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Let's Reminisce: The importance of salt
By Jerry Lincecum
Aug 23, 2017
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I have been reading an interesting book on the history of salt, one of those essential compounds that we rarely think about despite the fact we can’t live without it.  In addition to giving me a lot of new information, Salt: A World History has awakened salty memories that had been sleeping in my subconscious.

For example, the book reminded me of an iconic image from my boyhood: the round blue box of Morton salt which pictured a young girl with an umbrella, walking through the rain and spilling salt, with the slogan “When it rains, it pours.”  That image first appeared as part of a full page ad in the Ladies’ Home Journal in 1914, and it was intended to sell the idea that Morton’s table salt was superior to others (it had an additive that kept the salt crystals from sticking together).  I’d say the ads were effective, because a survey of 4,000 housewives in 1940 showed that 90% of them recognized the Morton brand.

On a more basic level, I knew that humans and other animals not only hunger for salt but cannot live without it. An adult human body contains about 250 grams of salt, enough to fill three or four saltshakers.  Since we are constantly losing some of this salt through bodily functions (like sweating), it is essential to replace it. 

There is more salt in animal tissues (such as meat, blood and milk) than there is in plants.  The work of archeologists has shown that among our ancient ancestors, nomadic tribes who subsisted on their flocks and herds did not eat salt with their food, but agriculturalists, feeding mainly on cereals and vegetables, supplemented their diet with salt.

Another memory I had forgotten is that my frontiersman ancestor Gideon Lincecum, in his writings about exploring Texas in the 1830s, referred to his need for salt.  He commented that whereas wild venison was tasty without the addition of salt, both fish and fowl needed it to be palatable.  In order to vary his diet while exploring, he mentioned on one occasion having “a little pocket that held a pound and a half of salt.”  He also wrote that a natural “salt lick,” where deer come to satisfy their need for salt, is a hunter’s paradise.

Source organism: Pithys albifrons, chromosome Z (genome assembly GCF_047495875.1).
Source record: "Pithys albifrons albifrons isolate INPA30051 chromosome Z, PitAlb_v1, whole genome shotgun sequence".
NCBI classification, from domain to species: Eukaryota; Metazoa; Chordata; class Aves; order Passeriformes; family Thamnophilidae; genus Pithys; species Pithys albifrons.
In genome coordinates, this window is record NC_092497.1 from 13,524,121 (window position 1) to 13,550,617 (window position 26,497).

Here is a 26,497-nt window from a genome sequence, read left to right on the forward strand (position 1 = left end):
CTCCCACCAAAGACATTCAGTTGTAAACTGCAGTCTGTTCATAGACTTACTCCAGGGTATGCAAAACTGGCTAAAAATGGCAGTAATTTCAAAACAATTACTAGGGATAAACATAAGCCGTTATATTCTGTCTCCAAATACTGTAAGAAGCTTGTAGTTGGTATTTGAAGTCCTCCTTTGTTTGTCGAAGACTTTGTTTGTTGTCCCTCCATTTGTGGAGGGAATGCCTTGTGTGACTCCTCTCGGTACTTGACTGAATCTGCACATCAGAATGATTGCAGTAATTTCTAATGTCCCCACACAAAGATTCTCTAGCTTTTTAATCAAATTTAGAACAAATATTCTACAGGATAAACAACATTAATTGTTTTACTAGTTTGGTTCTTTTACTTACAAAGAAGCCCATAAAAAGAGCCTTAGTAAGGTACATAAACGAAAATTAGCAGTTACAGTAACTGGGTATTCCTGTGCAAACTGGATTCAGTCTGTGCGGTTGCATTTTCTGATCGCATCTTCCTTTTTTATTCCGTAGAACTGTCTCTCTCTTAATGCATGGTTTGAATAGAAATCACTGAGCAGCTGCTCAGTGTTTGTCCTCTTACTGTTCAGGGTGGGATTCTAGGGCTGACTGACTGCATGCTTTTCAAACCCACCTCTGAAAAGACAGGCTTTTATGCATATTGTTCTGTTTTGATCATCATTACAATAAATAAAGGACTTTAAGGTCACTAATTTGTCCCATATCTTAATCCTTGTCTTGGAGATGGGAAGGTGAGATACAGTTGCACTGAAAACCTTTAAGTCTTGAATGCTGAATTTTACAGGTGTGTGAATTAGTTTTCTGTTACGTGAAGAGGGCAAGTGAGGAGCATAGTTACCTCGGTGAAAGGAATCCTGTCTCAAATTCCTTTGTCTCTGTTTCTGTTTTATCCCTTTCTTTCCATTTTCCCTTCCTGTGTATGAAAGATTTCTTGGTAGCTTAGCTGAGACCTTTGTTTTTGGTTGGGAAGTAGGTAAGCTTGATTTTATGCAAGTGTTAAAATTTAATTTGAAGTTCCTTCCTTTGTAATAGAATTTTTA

I learned from this book that for many thousands of years salt has been the best-known food preservative, especially for meat.  As a child I helped out when my family butchered a hog, and I recall that preserving the meat required a great deal of coarse salt, especially for the hams.

Predictably, humans have always tended to build communities around sources of salt or places where they can readily obtain it through trade.  I was surprised to learn the word "salary" comes from the Latin word for salt, because Roman soldiers were sometimes paid in salt.

Perhaps the most surprising thing I discovered is the widespread religious significance of salt.  Ancient Hebrews made a “covenant of salt” with God and sprinkled salt on their offerings to show their trust in him.  The ancient Egyptians, Greeks and Romans invoked their gods with offerings of salt and water and some scholars think this may be the origin of holy water in the Christian faith.

Morton’s now dominates the world’s salt business, but in the 1920s it was one of their competitors who published a booklet listing 101 uses for salt.  Today the US is both the largest producer of salt (40 million metric tons a year, earning over a billion dollars in sales revenue) and also its largest consumer.  Only eight percent is for food, with the largest use (51 percent) going to de-ice roads.  I wonder if global warming will have a significant impact on the salt business.

Jerry Lincecum is a retired Austin College professor who now teaches older adults to write their autobiographies and family histories.  Email him at jlincecum@me.com.